Race, gender, and geographic region were used as independent variables in this study. Race was recoded into Caucasian (0) and Youth of color (1) due to the small number of Latinos, Asians, and other minority groups in our sample. This racial distribution is typical of foster care populations in this region. Gender was dummy coded as 0=Female, 1=Male. Geographic region was originally measured by a variable that indicated the county in which the youth’s placement originated. For this analysis, counties with similar characteristics were grouped into 3 different regions. St. Louis City and the Southwest region of the state were dummy coded and the suburban counties outside St. Louis City were used as the reference group.

2.3.2 Maltreatment history/mental health history

Abuse history and mental health diagnosis were assessed at the initial interview and used as predictor variables. Physical abuse and physical neglect were measured using the Childhood Trauma Questionnaire (Bernstein & Fink, 1998) and dichotomous variables were created using cut off scores recommended by the author for severe or moderate maltreatment. Sexual abuse was measured using 3 items adapted from Russell (1986). Lifetime history of mental health diagnoses of conduct disorder, posttraumatic stress disorder, mania, attention deficit disorder, and major depression were assessed at the initial interview using the Diagnostic Interview Schedule, Version IV (Robins, Cottler, Bucholz, & Comptom, 1995). Indicators for lifetime history of each of these disorders were entered separately into multivariate models.

2.3.3 Past service use

Youth were asked at the initial interview whether they had ever been in a psychiatric hospital or ever stayed over night in a juvenile detention center using questions from the Service Assessment for Children and Adolescents (Stiffman, Horwitz, & Hoagwood, 2000). This instrument has demonstrated good to excellent test retest reliability for lifetime service use with children over age 10 (Horwitz et al., 2001). These variables were chosen as indicators of level of functional impairment for psychiatric and behavioral problems and used as control variables in multivariate analyses.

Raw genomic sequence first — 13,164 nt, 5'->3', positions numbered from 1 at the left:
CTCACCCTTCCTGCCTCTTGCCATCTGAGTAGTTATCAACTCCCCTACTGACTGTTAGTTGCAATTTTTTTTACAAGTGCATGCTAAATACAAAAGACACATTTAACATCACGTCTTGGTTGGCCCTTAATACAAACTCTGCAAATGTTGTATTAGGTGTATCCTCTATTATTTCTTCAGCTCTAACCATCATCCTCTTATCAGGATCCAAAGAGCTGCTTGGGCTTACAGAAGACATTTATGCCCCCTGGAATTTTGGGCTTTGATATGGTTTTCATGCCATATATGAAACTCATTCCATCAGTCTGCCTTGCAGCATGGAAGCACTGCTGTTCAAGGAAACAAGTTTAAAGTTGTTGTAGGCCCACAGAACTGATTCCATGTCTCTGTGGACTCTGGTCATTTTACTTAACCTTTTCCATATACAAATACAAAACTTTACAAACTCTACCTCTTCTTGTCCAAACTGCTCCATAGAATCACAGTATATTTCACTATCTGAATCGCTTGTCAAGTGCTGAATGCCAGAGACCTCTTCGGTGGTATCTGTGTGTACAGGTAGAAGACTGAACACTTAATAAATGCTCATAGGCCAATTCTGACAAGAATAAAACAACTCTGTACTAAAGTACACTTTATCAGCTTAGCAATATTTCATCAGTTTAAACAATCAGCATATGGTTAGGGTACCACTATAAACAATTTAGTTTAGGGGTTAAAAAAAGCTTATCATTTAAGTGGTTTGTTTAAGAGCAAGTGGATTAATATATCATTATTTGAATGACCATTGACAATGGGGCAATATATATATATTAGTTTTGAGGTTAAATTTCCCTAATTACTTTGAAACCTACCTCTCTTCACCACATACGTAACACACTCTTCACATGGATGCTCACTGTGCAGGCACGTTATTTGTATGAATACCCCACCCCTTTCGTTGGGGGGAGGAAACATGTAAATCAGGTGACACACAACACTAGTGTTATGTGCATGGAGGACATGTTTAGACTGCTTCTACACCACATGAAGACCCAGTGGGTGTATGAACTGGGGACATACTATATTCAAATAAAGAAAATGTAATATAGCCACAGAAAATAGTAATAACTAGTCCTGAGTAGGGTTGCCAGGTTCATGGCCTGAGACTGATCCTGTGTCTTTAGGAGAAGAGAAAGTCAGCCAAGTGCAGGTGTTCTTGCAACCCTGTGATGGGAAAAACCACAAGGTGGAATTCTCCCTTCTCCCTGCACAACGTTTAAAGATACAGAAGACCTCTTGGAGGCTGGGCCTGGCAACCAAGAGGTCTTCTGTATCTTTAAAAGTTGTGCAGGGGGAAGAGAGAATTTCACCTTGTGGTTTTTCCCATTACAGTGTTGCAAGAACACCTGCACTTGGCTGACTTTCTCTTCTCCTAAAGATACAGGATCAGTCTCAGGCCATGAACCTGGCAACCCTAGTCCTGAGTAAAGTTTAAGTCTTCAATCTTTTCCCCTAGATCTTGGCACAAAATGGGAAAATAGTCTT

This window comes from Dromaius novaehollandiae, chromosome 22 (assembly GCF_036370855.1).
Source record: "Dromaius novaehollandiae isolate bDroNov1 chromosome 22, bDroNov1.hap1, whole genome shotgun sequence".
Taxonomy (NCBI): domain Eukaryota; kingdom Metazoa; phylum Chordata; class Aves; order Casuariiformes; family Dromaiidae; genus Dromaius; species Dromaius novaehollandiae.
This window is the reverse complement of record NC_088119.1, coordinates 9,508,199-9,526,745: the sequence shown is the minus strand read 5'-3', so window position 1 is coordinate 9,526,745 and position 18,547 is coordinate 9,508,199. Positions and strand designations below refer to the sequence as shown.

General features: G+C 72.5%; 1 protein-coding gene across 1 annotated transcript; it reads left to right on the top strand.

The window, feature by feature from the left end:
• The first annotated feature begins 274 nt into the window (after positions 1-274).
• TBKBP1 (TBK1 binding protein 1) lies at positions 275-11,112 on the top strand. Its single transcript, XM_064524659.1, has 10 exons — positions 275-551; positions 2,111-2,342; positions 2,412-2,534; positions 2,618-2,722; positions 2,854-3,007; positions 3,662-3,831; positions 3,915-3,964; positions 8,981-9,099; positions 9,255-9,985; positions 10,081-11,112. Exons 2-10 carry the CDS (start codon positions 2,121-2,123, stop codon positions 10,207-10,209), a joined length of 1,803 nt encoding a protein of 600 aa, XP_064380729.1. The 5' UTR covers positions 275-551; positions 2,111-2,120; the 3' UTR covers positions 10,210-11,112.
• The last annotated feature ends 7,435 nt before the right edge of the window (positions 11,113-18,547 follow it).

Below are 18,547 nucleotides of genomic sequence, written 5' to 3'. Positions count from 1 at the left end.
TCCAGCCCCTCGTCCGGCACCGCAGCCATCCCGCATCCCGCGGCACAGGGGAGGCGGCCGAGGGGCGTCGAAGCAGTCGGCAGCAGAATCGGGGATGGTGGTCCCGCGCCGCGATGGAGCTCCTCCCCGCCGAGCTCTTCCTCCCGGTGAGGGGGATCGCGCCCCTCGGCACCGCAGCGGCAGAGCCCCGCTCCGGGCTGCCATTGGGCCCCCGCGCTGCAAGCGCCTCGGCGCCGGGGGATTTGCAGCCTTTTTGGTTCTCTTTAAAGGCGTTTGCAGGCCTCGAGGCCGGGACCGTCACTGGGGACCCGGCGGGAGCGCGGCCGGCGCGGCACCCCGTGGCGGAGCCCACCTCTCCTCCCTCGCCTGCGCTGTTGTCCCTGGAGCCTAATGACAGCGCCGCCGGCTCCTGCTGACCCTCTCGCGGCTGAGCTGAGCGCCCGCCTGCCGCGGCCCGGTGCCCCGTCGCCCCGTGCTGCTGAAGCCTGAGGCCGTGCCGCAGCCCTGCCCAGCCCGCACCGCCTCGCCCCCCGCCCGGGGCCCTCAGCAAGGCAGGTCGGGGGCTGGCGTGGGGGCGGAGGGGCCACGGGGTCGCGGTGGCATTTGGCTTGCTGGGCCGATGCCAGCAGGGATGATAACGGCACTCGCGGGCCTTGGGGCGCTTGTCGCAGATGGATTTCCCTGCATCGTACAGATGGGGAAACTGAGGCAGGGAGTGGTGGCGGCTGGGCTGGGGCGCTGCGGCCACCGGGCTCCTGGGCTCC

2.3.4 Peer substance use

Youth were asked to report on alcohol and marijuana in their peer group at each of the three time points with the following questions: “How many of your friends drink alcohol at least once a week?” and “How many of your friends use marijuana or other drugs?” Response categories for both questions included: None, a few, about half, most, and all. The variables were re-coded into three responses categories: none, a few, and half or more. Friends using alcohol was used to predict getting drunk; friends using marijuana or other drugs was used to predict marijuana use; and friends using either were used to predict substance use disorders.

2.3.5 Living situation

Living situation was assessed by the interviewer at each interview and coded into 20 categories which were then recoded into four for analysis (congregate care, living with kin, nonfamily foster home, and living more independently). For the 25 youth who were not contacted at age 18, living situation at age 18 was obtained utilizing a history calendar in the final interview. In order to look at the impact of changes in living situation, separate dichotomous variables were created to indicate whether there was a change to independent living from age 17 to 18 or from age 18 to 19. The same procedure was followed to create variables to indicate a change out of residential care from age 17 to 18 or from age 18 to 19.

2.3.6 Substance use and substance use disorders